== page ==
Responsibilities of companies have increased. In order to gain and maintain a 'social licence to operate' minerals companies must work to mitigate negative social and environmental impacts as well as maximise benefits for both the company and local communities. Many minerals companies now position engagement, dialogue and participation with local communities and other stakeholders as key mechanisms for achieving a social licence. Consequently, community relations has emerged as an increasingly important strategic consideration, key organisational function and emerging occupational speciality at many minerals operations throughout the world.
Surprisingly little research has been undertaken about people employed by minerals companies to do community relations work at the operational level. The perspective of community relations practitioners seems hidden amongst broader debates about progress towards sustainable development. The thesis was designed to capture the practitioner perspective, particularly in the context of the practice challenges they face, and organisational factors influencing their work.
As a critical management research project, both 'resistance' postmodernism as well as critical theory informed the thesis. Power was placed at the core of analysis and discourse used as a key theoretical and analytical concept. Methodologically, data was collected inside minerals operations using ethnographic methods of participant observation and in-depth 'active' interviewing. Seven community relations practitioners were shadowed in their workplaces in Australia and New Zealand to observe and talk to them about their work.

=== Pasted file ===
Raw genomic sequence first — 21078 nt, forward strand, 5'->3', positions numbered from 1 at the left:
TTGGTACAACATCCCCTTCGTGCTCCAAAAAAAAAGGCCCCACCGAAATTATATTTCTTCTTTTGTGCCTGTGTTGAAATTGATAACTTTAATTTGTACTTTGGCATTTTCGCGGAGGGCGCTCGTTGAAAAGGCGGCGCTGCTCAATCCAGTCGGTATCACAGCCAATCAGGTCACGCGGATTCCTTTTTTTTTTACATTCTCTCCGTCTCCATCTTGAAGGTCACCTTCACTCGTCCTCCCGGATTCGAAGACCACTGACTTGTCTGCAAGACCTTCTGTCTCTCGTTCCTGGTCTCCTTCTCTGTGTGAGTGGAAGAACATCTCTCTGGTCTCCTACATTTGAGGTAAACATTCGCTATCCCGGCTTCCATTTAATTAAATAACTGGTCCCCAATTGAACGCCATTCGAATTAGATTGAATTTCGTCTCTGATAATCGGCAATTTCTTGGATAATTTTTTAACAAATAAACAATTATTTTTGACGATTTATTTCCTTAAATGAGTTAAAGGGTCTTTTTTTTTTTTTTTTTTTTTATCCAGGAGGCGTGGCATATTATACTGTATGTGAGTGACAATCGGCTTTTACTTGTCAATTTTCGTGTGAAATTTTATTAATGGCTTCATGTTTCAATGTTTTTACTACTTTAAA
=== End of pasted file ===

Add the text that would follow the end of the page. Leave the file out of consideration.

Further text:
The research findings illuminated community relations work as full of tension and dilemma, always complex and sometimes even contradictory. A set of 18 key practice tensions, which emerged inductively from the data through thematic analysis, were articulated and analysed. Analysis found that practitioners were best served when they did not ignore one side of a tension at the expense of the other. The notion of ambidexterity, which literally means 'double handed', emerged as an enabling force in community relations work.
A plethora of other organisational factors that enabled and/or constrained community relations work were found at the level of culture, structure, administration and also the practitioner-level. Some of the key findings included that: the notion of discursive ambidexterity was an important enabling force, particularly when elevated beyond the level of the practitioner to the organisation; discursive closure, reflected through a common dominant management culture, was a pervasive and cumulative constraint; the limited level of authority afforded to community relations practitioners was constraining, although practitioners who mobilised an awareness of internal power dynamics as a resource to influence and avoid 'blockers', were more enabled. The thesis also questions the mantra of 'embedding' community considerations into core business, as well as traditional notions of professionalisation, in relation to actualising the principles of sustainable development.